I would like to build a graph for the price of a loaf of bread based on exchange of silver. My research has shown that some items or commodities have remained very consistent when priced against other commodities. A cow ready for slaughter for one ounce of gold, for example. Obviously there are some historical aberrations to this but usually because of other influences, war, famine or drought as examples. But otherwise these relations hold long term. The reason or need for this graph is to show that only fiat or paper currency suffers from inflation, with the only exception that I know of being Spain, a gold and silver based economy, after conquering the "new world" and bringing home too much gold. Ultimately what I am looking for are historical quotes for the amount paid with dates and, hopefully location. Thanks in advance.
This question is unanswerable:
1) Silver is not a useful measure on the scale required: money did not exist to purchase commodities for most of the desired time scale
2) Adequate wage/price series only become available in the mid 19th century, inadequate wage/price series only become available in the early 19th century
2a) Wage/price series are important because silver itself has a price, as discovered in the 19th century by a variety of political economics, Ricardo obviously, Marx gives a useful snapshot of the debate in Grundriesse's chapter on money. To establish some measure of stability, time series are constructed out of measures that appear to have some value over time: %GDP, GDP/capita, or "consumption bundles." Consumption bundles come down to wages through the relatively stable assumptions: workers consume their entire wages immediately or in deferred forms, the social expectations of waged consumption represent a social measure of "acceptable" living. Consumption bundles then give reference to prices in terms of a reflection on the socially accepted standard of living for people who worked for a living. This is fairly useful in that dietary habits don't actually change during crises (Hammond and Hammond's labourers series on the bread / oatmeal / potato consumption habits), which means that price rises in bread become apparent. Not useful in terms of dealing with fiat money, because again, our 19th century political economist friends identified that the paper money supply is a capital, not a domestic wage labourer, consumed commodity.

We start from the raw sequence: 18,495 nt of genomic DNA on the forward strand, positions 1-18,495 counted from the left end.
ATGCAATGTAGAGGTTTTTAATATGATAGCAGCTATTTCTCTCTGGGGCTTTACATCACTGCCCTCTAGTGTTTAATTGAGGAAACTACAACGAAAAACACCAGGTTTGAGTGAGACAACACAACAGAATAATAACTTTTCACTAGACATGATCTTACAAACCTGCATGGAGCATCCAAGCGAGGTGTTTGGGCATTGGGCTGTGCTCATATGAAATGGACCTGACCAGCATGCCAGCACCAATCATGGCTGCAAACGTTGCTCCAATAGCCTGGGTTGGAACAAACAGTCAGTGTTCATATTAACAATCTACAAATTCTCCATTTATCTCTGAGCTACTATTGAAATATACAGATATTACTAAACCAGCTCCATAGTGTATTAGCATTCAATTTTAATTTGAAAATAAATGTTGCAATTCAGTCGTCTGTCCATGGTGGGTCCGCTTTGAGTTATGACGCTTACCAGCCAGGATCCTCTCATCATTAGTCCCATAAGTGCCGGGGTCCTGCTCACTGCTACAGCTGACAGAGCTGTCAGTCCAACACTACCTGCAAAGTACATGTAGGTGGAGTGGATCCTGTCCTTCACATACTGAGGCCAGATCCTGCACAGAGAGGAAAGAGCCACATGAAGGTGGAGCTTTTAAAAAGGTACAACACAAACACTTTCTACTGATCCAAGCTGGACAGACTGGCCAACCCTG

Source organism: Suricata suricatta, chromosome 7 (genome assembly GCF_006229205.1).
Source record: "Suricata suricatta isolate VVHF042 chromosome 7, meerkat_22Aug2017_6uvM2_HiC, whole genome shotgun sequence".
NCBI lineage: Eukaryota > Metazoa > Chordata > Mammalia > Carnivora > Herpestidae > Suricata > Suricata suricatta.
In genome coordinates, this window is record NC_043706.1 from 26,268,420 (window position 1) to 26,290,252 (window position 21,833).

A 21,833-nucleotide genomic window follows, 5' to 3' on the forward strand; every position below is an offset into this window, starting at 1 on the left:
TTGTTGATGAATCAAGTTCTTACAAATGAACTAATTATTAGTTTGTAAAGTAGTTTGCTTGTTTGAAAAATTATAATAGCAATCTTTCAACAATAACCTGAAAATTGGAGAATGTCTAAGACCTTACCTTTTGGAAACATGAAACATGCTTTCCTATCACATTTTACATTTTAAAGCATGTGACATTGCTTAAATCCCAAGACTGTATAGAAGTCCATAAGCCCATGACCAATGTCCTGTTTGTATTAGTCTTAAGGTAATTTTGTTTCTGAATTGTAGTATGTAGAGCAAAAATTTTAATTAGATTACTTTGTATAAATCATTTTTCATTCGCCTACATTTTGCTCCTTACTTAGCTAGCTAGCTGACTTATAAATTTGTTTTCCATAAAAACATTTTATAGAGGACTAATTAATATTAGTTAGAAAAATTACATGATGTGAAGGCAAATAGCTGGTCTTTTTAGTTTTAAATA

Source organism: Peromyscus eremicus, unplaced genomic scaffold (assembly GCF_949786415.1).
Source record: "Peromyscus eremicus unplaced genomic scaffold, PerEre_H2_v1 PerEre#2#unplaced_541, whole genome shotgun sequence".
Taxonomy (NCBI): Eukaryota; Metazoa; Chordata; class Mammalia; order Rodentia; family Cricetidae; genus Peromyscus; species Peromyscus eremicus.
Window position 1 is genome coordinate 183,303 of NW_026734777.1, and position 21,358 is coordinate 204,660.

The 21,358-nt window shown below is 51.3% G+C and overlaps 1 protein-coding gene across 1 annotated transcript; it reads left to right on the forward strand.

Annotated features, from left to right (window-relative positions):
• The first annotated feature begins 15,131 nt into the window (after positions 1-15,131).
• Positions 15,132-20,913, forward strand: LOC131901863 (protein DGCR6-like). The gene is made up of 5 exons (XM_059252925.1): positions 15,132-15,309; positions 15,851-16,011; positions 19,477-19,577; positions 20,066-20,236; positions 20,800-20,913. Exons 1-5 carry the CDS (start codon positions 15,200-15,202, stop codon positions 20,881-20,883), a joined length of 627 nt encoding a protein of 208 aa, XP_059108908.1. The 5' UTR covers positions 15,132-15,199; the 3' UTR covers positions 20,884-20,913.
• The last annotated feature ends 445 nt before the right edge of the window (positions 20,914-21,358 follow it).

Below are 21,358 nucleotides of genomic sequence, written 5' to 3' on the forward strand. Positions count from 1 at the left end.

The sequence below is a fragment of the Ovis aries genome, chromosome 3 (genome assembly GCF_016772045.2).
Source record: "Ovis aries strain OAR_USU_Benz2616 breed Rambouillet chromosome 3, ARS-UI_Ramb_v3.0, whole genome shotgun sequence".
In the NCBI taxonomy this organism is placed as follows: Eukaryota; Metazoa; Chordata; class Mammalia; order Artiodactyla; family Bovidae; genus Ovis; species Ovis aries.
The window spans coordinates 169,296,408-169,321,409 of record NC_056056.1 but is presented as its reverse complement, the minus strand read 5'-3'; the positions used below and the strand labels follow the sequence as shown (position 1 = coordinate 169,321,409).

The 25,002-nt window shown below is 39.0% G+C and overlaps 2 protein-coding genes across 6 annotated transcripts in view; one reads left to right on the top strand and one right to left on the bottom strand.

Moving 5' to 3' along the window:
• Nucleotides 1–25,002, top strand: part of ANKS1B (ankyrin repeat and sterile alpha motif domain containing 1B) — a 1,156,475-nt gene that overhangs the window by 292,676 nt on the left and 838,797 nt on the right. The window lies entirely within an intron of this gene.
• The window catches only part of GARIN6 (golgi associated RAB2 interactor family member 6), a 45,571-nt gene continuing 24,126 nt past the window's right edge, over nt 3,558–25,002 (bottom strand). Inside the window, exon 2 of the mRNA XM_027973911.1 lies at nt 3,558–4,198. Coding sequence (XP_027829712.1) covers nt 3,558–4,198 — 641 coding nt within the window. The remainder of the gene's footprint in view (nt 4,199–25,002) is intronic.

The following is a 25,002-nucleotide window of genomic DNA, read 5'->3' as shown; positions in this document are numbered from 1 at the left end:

3) Bread was not bought for money for the vast majority of humanity through-out history, which gives a "no sensible answer" result